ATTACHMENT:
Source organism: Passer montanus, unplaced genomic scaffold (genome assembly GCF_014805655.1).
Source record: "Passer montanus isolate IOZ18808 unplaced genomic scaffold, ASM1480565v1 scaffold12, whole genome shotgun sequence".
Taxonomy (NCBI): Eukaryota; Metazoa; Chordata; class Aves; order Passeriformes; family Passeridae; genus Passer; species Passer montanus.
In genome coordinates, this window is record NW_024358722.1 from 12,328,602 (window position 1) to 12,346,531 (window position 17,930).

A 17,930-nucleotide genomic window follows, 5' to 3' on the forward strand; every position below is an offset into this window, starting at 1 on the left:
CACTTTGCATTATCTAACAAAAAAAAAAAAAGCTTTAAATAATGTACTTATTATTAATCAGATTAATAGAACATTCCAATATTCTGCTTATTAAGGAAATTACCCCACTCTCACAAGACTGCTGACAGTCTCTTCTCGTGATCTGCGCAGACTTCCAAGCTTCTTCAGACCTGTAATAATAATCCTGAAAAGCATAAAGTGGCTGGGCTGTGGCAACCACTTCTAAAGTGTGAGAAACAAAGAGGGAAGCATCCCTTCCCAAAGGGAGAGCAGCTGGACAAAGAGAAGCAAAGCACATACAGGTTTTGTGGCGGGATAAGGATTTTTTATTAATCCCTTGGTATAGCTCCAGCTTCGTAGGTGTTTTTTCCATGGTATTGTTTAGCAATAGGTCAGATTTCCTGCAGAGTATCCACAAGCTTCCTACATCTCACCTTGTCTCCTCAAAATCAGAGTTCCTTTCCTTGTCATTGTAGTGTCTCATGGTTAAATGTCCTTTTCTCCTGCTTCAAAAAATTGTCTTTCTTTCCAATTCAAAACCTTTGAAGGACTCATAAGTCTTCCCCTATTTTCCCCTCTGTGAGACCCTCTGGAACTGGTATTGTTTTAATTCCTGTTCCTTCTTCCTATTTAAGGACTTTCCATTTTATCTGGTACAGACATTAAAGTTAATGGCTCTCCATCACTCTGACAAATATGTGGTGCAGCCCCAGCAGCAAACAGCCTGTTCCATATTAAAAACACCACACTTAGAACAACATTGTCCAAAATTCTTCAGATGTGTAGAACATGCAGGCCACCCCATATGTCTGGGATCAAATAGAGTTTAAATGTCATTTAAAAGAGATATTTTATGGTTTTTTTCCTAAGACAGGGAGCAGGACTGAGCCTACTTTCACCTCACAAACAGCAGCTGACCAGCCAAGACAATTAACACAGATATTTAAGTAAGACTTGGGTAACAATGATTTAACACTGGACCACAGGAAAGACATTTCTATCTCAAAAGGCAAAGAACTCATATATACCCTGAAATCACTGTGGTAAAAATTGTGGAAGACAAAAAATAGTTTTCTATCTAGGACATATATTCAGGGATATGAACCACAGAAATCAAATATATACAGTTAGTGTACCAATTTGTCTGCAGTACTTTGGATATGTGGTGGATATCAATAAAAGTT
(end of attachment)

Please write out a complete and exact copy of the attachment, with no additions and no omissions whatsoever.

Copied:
Source organism: Passer montanus, unplaced genomic scaffold (genome assembly GCF_014805655.1).
Source record: "Passer montanus isolate IOZ18808 unplaced genomic scaffold, ASM1480565v1 scaffold12, whole genome shotgun sequence".
Taxonomy (NCBI): Eukaryota; Metazoa; Chordata; class Aves; order Passeriformes; family Passeridae; genus Passer; species Passer montanus.
In genome coordinates, this window is record NW_024358722.1 from 12,328,602 (window position 1) to 12,346,531 (window position 17,930).

A 17,930-nucleotide genomic window follows, 5' to 3' on the forward strand; every position below is an offset into this window, starting at 1 on the left:
CACTTTGCATTATCTAACAAAAAAAAAAAAAGCTTTAAATAATGTACTTATTATTAATCAGATTAATAGAACATTCCAATATTCTGCTTATTAAGGAAATTACCCCACTCTCACAAGACTGCTGACAGTCTCTTCTCGTGATCTGCGCAGACTTCCAAGCTTCTTCAGACCTGTAATAATAATCCTGAAAAGCATAAAGTGGCTGGGCTGTGGCAACCACTTCTAAAGTGTGAGAAACAAAGAGGGAAGCATCCCTTCCCAAAGGGAGAGCAGCTGGACAAAGAGAAGCAAAGCACATACAGGTTTTGTGGCGGGATAAGGATTTTTTATTAATCCCTTGGTATAGCTCCAGCTTCGTAGGTGTTTTTTCCATGGTATTGTTTAGCAATAGGTCAGATTTCCTGCAGAGTATCCACAAGCTTCCTACATCTCACCTTGTCTCCTCAAAATCAGAGTTCCTTTCCTTGTCATTGTAGTGTCTCATGGTTAAATGTCCTTTTCTCCTGCTTCAAAAAATTGTCTTTCTTTCCAATTCAAAACCTTTGAAGGACTCATAAGTCTTCCCCTATTTTCCCCTCTGTGAGACCCTCTGGAACTGGTATTGTTTTAATTCCTGTTCCTTCTTCCTATTTAAGGACTTTCCATTTTATCTGGTACAGACATTAAAGTTAATGGCTCTCCATCACTCTGACAAATATGTGGTGCAGCCCCAGCAGCAAACAGCCTGTTCCATATTAAAAACACCACACTTAGAACAACATTGTCCAAAATTCTTCAGATGTGTAGAACATGCAGGCCACCCCATATGTCTGGGATCAAATAGAGTTTAAATGTCATTTAAAAGAGATATTTTATGGTTTTTTTCCTAAGACAGGGAGCAGGACTGAGCCTACTTTCACCTCACAAACAGCAGCTGACCAGCCAAGACAATTAACACAGATATTTAAGTAAGACTTGGGTAACAATGATTTAACACTGGACCACAGGAAAGACATTTCTATCTCAAAAGGCAAAGAACTCATATATACCCTGAAATCACTGTGGTAAAAATTGTGGAAGACAAAAAATAGTTTTCTATCTAGGACATATATTCAGGGATATGAACCACAGAAATCAAATATATACAGTTAGTGTACCAATTTGTCTGCAGTACTTTGGATATGTGGTGGATATCAATAAAAGTT